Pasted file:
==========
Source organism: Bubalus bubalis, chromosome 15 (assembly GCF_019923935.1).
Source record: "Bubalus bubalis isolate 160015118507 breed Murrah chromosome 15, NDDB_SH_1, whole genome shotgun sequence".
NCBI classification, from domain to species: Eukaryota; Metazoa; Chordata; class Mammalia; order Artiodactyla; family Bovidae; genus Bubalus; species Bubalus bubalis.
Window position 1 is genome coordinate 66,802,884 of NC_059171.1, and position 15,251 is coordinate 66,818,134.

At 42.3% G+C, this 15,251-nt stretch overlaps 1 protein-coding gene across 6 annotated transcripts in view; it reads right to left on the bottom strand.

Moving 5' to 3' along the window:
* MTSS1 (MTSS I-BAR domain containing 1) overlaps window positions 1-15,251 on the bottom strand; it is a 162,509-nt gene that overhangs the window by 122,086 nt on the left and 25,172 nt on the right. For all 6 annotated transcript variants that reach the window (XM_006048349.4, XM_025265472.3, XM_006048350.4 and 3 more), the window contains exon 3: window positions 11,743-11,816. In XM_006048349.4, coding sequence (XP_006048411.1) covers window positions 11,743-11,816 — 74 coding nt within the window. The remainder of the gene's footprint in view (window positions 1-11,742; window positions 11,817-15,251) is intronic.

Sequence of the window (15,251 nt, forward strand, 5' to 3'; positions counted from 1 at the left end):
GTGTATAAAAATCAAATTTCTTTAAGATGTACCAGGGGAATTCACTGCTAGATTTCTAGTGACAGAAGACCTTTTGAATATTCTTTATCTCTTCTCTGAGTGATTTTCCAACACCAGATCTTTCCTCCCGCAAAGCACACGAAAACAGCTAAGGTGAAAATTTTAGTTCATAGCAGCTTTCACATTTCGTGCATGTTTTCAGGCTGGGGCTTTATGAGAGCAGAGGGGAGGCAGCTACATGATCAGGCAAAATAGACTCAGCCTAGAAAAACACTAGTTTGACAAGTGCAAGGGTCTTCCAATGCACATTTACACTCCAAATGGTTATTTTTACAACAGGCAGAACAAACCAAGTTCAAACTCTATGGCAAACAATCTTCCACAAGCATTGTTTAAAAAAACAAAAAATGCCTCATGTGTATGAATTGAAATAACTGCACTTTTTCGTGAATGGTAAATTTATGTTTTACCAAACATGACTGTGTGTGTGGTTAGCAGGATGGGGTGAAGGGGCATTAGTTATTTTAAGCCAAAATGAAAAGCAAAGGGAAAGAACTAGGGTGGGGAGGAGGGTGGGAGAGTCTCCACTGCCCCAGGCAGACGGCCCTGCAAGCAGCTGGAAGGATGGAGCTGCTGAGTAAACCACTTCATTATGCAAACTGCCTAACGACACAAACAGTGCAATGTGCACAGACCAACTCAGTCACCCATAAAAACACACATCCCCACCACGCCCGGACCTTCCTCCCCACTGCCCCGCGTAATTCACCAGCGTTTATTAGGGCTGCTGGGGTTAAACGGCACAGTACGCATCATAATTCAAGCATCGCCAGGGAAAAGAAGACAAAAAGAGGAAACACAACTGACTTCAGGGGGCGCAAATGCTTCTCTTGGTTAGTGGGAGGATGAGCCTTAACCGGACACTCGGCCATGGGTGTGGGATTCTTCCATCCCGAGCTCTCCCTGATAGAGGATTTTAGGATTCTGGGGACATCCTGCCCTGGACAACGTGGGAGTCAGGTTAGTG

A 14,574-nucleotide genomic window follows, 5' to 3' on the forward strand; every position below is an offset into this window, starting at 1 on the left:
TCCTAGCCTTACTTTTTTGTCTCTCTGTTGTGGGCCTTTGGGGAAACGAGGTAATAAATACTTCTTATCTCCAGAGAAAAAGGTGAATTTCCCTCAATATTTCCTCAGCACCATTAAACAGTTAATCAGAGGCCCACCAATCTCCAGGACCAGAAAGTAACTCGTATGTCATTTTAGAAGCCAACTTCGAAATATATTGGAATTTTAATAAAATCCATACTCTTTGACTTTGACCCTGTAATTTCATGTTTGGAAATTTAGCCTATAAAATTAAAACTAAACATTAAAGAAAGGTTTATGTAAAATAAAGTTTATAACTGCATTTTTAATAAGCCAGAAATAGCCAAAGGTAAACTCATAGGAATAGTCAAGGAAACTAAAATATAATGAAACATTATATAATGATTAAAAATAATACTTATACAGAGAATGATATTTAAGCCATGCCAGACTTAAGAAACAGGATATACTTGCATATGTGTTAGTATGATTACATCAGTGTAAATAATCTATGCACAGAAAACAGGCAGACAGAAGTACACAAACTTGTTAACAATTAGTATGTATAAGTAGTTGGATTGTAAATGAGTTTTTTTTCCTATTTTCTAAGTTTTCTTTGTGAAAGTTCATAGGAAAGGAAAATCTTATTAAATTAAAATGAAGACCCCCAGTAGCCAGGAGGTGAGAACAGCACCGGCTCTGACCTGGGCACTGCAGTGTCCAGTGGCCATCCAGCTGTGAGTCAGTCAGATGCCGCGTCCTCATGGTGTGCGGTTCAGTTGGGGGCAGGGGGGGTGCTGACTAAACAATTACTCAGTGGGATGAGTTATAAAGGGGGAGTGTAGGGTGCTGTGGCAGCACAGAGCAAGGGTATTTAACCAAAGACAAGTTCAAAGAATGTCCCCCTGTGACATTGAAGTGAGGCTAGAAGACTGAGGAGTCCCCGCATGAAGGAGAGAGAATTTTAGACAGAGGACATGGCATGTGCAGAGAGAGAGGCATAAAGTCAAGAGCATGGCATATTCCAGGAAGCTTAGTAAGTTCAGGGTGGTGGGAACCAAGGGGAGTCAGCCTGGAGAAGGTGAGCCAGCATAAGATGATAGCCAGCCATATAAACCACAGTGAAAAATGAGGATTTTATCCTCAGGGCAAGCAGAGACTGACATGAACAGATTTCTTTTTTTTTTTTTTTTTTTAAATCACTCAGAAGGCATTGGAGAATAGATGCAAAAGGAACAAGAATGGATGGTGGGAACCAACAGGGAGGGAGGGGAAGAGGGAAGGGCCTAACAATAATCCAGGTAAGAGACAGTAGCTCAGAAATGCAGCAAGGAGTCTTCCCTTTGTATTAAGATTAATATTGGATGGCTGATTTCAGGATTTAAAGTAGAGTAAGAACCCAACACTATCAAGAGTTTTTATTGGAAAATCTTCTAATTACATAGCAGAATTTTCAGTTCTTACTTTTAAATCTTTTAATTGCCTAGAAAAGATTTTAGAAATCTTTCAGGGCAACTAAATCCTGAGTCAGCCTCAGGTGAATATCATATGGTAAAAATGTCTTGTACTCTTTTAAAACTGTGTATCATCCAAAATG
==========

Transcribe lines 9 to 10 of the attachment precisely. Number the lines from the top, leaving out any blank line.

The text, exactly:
GTGTATAAAAATCAAATTTCTTTAAGATGTACCAGGGGAATTCACTGCTAGATTTCTAGTGACAGAAGACCTTTTGAATATTCTTTATCTCTTCTCTGAGTGATTTTCCAACACCAGATCTTTCCTCCCGCAAAGCACACGAAAACAGCTAAGGTGAAAATTTTAGTTCATAGCAGCTTTCACATTTCGTGCATGTTTTCAGGCTGGGGCTTTATGAGAGCAGAGGGGAGGCAGCTACATGATCAGGCAAAATAGACTCAGCCTAGAAAAACACTAGTTTGACAAGTGCAAGGGTCTTCCAATGCACATTTACACTCCAAATGGTTATTTTTACAACAGGCAGAACAAACCAAGTTCAAACTCTATGGCAAACAATCTTCCACAAGCATTGTTTAAAAAAACAAAAAATGCCTCATGTGTATGAATTGAAATAACTGCACTTTTTCGTGAATGGTAAATTTATGTTTTACCAAACATGACTGTGTGTGTGGTTAGCAGGATGGGGTGAAGGGGCATTAGTTATTTTAAGCCAAAATGAAAAGCAAAGGGAAAGAACTAGGGTGGGGAGGAGGGTGGGAGAGTCTCCACTGCCCCAGGCAGACGGCCCTGCAAGCAGCTGGAAGGATGGAGCTGCTGAGTAAACCACTTCATTATGCAAACTGCCTAACGACACAAACAGTGCAATGTGCACAGACCAACTCAGTCACCCATAAAAACACACATCCCCACCACGCCCGGACCTTCCTCCCCACTGCCCCGCGTAATTCACCAGCGTTTATTAGGGCTGCTGGGGTTAAACGGCACAGTACGCATCATAATTCAAGCATCGCCAGGGAAAAGAAGACAAAAAGAGGAAACACAACTGACTTCAGGGGGCGCAAATGCTTCTCTTGGTTAGTGGGAGGATGAGCCTTAACCGGACACTCGGCCATGGGTGTGGGATTCTTCCATCCCGAGCTCTCCCTGATAGAGGATTTTAGGATTCTGGGGACATCCTGCCCTGGACAACGTGGGAGTCAGGTTAGTG

A 14,574-nucleotide genomic window follows, 5' to 3' on the forward strand; every position below is an offset into this window, starting at 1 on the left: